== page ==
Attack Class submarine project to provide training for women in welding

Attack Class

Naval Group Australia has developed a new program that aims to boost female participation in the Attack Class submarine project, through offering the entry-level training needed to begin a career as a submarine welder. 

Partnering with the South Australian government’s Skilling South Australia initiative and Adelaide Training and Employment Centre, Naval Group’s 10-day program will be provided at no cost to 10 successful applicants. 

It will provide them with 60 hours of accredited training and familiarise them with equipment and tasks via hands-on experience with power tools and the performance of metal arc welding. It will also assist with introductions to employers in Naval Group Australia’s host business network. 

The pre-work skills training will be provided in September 2021. Participants who choose to pursue a welding career can be considered for a new intake of Naval Group Australia apprentices later this year. This will create a pathway to a long-term career working on the Attack Class. 

Naval Group Australia is committed to building a diverse workforce as it continues to grow in preparation for submarine construction. 

“The Attack Class program will require hundreds of new workers in the next few years, as we get ready to start cutting steel at the new and modern shipyard being built at Osborne,” Naval Group Australia chief executive officer John Davis said. 

“We want to maximise the talent in our Attack Class team. A key part of that plan is supporting more women to identify and achieve their potential in secure trade pathways like welding. 

“It’s important for Naval Group Australia, and our staff, that there’s a diversity in our growing team which accurately reflects the local community we are embedded in and working for,” he said.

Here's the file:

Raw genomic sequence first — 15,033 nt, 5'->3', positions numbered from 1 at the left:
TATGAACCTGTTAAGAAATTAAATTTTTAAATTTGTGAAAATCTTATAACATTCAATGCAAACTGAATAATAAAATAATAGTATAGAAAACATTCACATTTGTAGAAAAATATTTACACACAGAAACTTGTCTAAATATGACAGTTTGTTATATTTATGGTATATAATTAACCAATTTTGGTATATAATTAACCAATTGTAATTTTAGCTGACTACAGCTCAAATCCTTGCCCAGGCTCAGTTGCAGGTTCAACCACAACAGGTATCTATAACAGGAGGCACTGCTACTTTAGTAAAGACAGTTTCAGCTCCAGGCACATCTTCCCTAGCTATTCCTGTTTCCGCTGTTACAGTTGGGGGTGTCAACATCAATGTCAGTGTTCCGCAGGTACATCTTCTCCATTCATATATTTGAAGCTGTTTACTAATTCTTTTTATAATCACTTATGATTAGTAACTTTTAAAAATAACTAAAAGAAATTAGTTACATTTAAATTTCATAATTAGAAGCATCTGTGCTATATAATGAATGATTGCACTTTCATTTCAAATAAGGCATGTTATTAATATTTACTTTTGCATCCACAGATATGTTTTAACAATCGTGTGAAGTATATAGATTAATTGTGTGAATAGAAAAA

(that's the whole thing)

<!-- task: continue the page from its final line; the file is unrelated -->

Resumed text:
“But we also need to inspire people from non-traditional backgrounds to take up trades like welding so that we achieve the number of skilled workers needed for submarine construction.” 

Participants in the program don’t need any prior experience and will gain a taste of what the profession offers, according to ATEC chief executive Lynne Austin. 

“The demand for people with welding skills in South Australia is going to be significant over the coming years and decades, as the Future Submarine Program continues to expand,” she said. 

Naval Group Australia currently employs 21 trades apprentices, who receive on-the-job training with South Australian host businesses. Those placements allow apprentices to gain experience in skills including welding and boiler making and prepare for future work on Attack Class submarines. 

“The Attack Class project will deliver decades of benefits for Australian workers, as we continue to create local jobs, both at Naval Group and in new sovereign supply chains,” Naval Group executive vice president Future Submarine Program Lilian Brayle said. 

“This is a national endeavour and we want all Australians to be able to play a role in the effort. 

“In collaboration with our teams in France, the Attack Class is delivering the advanced submarine capability that Australia requires and secure jobs and career pathways that can last a lifetime.” 

To apply for the women in welding pre-work training program, phone ATEC on 1300 112 832. 

For further information about Naval Group’s ongoing commitment to Australian jobs and local businesses, go to 

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